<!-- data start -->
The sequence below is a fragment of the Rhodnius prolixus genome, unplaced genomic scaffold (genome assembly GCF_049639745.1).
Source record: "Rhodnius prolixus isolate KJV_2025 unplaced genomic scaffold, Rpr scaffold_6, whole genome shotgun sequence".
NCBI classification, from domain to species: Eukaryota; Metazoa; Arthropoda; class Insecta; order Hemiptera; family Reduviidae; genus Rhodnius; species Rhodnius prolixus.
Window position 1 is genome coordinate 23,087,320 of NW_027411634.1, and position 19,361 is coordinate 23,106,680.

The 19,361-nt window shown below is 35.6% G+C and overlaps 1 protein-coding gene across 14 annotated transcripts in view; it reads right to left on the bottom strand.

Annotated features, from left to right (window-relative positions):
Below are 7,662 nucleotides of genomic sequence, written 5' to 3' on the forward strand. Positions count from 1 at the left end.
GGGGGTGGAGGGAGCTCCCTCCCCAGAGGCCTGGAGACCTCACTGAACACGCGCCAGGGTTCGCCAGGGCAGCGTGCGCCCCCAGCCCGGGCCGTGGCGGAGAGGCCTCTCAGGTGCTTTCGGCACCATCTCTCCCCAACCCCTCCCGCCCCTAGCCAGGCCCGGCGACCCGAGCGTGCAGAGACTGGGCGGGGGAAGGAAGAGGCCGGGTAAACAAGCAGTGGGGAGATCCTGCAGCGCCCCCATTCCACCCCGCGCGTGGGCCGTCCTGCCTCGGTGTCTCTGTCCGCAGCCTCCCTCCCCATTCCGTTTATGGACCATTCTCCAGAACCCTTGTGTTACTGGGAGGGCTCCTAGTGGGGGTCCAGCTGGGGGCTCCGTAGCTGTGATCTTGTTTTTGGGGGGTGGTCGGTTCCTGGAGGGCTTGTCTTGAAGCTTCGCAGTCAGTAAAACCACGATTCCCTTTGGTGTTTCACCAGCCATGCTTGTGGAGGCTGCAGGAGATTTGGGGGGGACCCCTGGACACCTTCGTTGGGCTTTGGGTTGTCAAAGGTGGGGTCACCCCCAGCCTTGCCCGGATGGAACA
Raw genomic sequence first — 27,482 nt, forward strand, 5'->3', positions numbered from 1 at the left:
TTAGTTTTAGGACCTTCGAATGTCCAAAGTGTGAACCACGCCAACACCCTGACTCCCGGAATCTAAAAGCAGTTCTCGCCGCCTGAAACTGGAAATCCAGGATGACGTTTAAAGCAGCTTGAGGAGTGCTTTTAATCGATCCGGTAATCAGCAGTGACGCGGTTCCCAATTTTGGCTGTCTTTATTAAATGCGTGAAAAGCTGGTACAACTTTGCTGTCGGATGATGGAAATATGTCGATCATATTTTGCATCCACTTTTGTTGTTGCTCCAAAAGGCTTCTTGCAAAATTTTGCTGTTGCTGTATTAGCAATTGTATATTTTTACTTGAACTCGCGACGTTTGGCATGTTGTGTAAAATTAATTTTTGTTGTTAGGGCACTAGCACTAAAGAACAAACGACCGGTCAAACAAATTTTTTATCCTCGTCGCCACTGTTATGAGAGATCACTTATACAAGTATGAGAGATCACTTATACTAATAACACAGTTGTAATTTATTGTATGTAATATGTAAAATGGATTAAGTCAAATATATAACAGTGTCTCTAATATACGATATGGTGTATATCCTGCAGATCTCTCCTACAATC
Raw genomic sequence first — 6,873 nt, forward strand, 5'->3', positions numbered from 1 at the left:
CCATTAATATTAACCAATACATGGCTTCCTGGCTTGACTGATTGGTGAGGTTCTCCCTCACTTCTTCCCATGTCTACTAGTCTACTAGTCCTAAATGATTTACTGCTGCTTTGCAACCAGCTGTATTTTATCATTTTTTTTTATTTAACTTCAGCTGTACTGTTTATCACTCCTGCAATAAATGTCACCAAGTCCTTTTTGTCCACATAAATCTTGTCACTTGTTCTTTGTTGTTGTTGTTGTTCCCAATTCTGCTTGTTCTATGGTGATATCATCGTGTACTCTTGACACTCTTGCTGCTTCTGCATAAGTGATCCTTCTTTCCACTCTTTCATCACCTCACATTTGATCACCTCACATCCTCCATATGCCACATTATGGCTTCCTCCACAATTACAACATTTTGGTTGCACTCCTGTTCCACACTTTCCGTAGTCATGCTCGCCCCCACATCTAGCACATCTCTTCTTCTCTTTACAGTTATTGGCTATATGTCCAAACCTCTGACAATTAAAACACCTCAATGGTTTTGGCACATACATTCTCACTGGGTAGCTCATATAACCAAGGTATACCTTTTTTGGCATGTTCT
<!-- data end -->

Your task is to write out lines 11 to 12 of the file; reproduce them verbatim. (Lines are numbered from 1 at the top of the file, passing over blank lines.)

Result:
Raw genomic sequence first — 6,873 nt, forward strand, 5'->3', positions numbered from 1 at the left:
CCATTAATATTAACCAATACATGGCTTCCTGGCTTGACTGATTGGTGAGGTTCTCCCTCACTTCTTCCCATGTCTACTAGTCTACTAGTCCTAAATGATTTACTGCTGCTTTGCAACCAGCTGTATTTTATCATTTTTTTTTATTTAACTTCAGCTGTACTGTTTATCACTCCTGCAATAAATGTCACCAAGTCCTTTTTGTCCACATAAATCTTGTCACTTGTTCTTTGTTGTTGTTGTTGTTCCCAATTCTGCTTGTTCTATGGTGATATCATCGTGTACTCTTGACACTCTTGCTGCTTCTGCATAAGTGATCCTTCTTTCCACTCTTTCATCACCTCACATTTGATCACCTCACATCCTCCATATGCCACATTATGGCTTCCTCCACAATTACAACATTTTGGTTGCACTCCTGTTCCACACTTTCCGTAGTCATGCTCGCCCCCACATCTAGCACATCTCTTCTTCTCTTTACAGTTATTGGCTATATGTCCAAACCTCTGACAATTAAAACACCTCAATGGTTTTGGCACATACATTCTCACTGGGTAGCTCATATAACCAAGGTATACCTTTTTTGGCATGTTCT